Last night Senate Republicans ran into a problem with their tax cut bill. Even using the voodoo economics of dynamic scoring (assuming tax cuts will spur economic growth that will lead to higher tax revenues), the bipartisan Joint Committee on Taxation reported that the bill will add $1 trillion to the deficit over the next ten years. Several true deficit hawks in the Republican ranks objected to that. So leadership went to work tweaking the bill and hope to vote on it today. We’ll see how that goes.
It is worth keeping in mind that Senate Majority Leader Mitch McConnell is on a tight timeline. Not only does he have to get this one settled and move on to pass a spending bill by next Friday in order to avoid a government shutdown, he has another deadline looming. If the tax bill passes the Senate, it has to be reconciled with the one that passed in the House, and then brought back to both bodies for another vote. McConnell is trying to get all of that done by December 20th, when the next Senator from Alabama will be seated. Should Democrat Doug Jones win that race, Republicans would have one less vote to work with.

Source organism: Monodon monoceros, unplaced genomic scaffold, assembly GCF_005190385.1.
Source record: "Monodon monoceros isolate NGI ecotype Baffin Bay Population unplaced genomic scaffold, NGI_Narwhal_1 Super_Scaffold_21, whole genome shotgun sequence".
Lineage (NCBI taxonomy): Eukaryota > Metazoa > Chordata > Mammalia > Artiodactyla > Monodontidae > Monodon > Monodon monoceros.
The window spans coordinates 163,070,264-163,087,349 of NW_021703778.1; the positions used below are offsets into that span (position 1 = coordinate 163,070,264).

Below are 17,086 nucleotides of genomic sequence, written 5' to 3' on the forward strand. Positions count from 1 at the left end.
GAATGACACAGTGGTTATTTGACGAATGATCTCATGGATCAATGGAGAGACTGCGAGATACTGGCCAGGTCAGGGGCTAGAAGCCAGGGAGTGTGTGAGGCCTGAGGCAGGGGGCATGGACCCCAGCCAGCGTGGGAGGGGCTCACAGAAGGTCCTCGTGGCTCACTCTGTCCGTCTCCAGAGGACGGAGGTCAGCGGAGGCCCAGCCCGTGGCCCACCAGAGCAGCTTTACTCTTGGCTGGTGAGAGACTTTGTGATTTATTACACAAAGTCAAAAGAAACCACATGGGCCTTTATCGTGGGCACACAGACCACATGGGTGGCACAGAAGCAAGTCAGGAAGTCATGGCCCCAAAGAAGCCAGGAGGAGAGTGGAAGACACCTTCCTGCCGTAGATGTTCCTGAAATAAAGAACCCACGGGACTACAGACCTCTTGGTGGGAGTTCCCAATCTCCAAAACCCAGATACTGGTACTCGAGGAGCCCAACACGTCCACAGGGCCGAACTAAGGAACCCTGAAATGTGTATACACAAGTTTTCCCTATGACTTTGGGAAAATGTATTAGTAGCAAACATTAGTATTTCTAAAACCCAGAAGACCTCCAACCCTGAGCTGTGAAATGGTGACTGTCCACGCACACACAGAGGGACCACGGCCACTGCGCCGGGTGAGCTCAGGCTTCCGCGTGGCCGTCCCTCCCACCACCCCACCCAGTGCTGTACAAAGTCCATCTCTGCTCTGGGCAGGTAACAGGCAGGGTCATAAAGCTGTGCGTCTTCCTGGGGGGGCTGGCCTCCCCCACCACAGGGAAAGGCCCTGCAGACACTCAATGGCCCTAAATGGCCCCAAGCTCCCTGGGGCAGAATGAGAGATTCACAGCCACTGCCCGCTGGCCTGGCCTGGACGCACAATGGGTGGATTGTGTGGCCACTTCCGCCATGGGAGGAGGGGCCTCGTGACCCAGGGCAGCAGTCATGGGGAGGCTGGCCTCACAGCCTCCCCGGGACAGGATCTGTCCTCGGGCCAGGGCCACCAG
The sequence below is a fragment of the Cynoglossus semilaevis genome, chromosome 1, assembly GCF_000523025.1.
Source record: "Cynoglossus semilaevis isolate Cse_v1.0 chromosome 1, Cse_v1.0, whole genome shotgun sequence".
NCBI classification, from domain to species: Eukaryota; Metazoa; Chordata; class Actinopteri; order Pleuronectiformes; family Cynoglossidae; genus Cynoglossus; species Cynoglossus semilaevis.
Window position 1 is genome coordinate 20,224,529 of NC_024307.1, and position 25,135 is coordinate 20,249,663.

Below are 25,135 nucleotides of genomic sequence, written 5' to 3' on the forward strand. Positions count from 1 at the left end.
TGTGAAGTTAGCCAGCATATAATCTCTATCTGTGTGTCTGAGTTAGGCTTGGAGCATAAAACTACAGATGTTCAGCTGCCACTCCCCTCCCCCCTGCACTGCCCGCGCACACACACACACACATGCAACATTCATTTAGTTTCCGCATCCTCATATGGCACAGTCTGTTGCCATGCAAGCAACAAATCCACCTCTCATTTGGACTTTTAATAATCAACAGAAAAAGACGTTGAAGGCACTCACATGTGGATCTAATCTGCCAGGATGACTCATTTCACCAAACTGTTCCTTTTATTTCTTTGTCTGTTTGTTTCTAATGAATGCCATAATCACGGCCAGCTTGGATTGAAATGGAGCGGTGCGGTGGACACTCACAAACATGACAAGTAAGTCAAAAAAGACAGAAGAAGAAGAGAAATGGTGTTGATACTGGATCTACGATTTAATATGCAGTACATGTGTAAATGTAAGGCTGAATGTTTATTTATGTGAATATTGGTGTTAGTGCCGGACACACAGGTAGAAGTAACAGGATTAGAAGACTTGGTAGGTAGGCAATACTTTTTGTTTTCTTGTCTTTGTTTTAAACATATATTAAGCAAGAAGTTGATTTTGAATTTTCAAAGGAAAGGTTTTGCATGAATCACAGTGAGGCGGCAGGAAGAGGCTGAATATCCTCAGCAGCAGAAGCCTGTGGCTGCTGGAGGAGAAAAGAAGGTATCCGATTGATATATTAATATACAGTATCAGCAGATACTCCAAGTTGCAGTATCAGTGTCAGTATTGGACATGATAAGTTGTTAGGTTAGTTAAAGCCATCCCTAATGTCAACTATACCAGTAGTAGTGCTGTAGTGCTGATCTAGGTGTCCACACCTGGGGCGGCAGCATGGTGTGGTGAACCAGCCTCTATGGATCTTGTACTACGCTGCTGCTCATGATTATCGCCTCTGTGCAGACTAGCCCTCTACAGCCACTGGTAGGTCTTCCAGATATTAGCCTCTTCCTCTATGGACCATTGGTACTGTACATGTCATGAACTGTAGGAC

A lot has been documented about how the Senate tax bill is horrendous public policy. But other than acknowledging that the Republican constituency that is demanding these cuts consists almost entirely of their donors, there hasn’t been much talk about the political consequences of either passing or failing to pass this bill. Last night Josh Marshall weighed in on that.
Republicans have not held any hearings on this legislation. They do not even have an actual text of the legislation. To keep the process moving forward they’ve disregarded basically all the technical analyses of the legislation. They’ve determinedly put their fingers in their ears when there’s any mention of the bad outcomes we know about pretty clearly in advance – like a big tax increase for most families in a slew of blue states which still have a lot of Republican representatives…